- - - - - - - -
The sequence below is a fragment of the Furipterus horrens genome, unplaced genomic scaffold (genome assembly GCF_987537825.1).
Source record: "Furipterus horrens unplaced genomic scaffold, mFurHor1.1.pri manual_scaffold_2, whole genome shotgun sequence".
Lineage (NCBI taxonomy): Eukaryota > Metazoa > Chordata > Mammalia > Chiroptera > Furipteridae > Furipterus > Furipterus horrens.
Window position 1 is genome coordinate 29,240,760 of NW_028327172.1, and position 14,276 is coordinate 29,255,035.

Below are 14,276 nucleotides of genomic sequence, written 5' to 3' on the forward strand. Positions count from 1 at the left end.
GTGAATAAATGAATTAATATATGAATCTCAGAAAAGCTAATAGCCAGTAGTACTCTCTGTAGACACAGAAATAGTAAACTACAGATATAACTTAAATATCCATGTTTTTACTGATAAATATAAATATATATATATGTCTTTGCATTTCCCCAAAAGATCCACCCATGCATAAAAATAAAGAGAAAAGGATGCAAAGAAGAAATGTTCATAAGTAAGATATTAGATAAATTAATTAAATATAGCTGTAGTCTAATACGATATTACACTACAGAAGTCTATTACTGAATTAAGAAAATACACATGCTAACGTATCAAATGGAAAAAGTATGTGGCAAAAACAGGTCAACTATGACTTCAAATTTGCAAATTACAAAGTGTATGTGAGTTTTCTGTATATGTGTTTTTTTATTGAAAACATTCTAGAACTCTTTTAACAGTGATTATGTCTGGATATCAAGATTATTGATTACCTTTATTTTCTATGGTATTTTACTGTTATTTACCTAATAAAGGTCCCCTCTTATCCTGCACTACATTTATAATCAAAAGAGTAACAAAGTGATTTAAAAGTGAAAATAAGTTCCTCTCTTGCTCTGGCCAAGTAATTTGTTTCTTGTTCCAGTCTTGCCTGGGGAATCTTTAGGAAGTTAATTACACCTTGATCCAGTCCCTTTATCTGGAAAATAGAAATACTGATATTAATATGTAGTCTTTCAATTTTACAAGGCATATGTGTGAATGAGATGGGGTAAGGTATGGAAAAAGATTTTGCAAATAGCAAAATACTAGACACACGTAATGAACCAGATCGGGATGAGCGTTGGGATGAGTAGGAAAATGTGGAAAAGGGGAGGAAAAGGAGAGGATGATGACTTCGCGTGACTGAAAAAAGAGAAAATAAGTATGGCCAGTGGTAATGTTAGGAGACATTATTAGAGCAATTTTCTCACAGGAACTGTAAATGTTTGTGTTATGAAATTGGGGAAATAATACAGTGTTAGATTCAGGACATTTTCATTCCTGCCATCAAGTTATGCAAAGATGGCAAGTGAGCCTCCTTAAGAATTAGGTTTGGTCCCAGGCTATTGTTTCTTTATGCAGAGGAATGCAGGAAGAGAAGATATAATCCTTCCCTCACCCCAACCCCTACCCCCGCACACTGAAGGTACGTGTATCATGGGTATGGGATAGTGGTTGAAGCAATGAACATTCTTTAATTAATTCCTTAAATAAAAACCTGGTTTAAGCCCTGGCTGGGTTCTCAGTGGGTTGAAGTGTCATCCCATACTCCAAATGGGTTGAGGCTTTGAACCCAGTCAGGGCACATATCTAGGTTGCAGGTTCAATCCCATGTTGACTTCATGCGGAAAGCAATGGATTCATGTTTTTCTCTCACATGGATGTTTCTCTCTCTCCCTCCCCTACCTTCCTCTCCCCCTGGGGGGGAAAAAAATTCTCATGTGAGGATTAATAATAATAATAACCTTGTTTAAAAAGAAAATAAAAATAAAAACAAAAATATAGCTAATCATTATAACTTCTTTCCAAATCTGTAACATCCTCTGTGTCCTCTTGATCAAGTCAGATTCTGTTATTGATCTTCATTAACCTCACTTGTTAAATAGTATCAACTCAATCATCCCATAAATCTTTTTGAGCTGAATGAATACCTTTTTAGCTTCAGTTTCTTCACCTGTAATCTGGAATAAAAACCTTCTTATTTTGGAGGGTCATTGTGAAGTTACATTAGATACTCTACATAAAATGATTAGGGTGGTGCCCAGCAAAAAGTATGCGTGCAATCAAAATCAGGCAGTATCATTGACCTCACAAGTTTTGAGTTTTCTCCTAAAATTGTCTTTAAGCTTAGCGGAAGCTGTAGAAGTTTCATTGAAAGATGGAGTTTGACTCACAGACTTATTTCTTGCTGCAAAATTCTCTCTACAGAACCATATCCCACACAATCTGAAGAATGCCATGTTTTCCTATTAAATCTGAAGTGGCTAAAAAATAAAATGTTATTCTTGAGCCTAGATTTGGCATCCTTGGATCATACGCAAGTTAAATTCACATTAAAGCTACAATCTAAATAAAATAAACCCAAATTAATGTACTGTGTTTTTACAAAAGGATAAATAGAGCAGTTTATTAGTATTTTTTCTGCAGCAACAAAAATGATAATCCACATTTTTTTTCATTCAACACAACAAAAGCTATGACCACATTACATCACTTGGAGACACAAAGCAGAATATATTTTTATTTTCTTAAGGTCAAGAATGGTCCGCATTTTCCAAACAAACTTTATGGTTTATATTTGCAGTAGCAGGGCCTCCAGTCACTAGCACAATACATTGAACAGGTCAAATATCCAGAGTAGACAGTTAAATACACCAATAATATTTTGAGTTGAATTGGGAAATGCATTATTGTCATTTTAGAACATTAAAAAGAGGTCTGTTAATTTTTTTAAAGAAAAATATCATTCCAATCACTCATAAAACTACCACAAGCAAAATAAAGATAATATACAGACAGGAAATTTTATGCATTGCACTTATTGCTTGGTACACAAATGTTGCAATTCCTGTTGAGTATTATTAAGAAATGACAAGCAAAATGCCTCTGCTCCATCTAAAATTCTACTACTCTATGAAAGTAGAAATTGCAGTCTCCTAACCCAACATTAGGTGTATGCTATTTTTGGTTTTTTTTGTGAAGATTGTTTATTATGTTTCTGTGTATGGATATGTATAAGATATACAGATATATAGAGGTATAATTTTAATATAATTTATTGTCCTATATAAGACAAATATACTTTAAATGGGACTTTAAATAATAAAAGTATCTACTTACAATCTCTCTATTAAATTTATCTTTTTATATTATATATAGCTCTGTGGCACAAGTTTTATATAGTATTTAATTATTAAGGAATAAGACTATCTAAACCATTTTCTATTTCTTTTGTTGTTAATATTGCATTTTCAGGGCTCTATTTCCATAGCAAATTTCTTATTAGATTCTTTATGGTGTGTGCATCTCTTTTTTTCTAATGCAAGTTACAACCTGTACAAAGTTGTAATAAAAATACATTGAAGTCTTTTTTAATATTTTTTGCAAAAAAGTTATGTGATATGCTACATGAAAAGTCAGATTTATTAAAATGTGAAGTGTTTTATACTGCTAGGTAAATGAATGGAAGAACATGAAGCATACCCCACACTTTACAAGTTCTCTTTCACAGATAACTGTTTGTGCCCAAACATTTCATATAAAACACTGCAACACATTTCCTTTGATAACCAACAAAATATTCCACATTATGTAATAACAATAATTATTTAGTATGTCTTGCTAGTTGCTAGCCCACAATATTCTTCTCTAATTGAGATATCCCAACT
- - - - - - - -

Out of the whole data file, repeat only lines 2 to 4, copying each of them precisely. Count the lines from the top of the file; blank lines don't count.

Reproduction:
Source record: "Furipterus horrens unplaced genomic scaffold, mFurHor1.1.pri manual_scaffold_2, whole genome shotgun sequence".
Lineage (NCBI taxonomy): Eukaryota > Metazoa > Chordata > Mammalia > Chiroptera > Furipteridae > Furipterus > Furipterus horrens.
Window position 1 is genome coordinate 29,240,760 of NW_028327172.1, and position 14,276 is coordinate 29,255,035.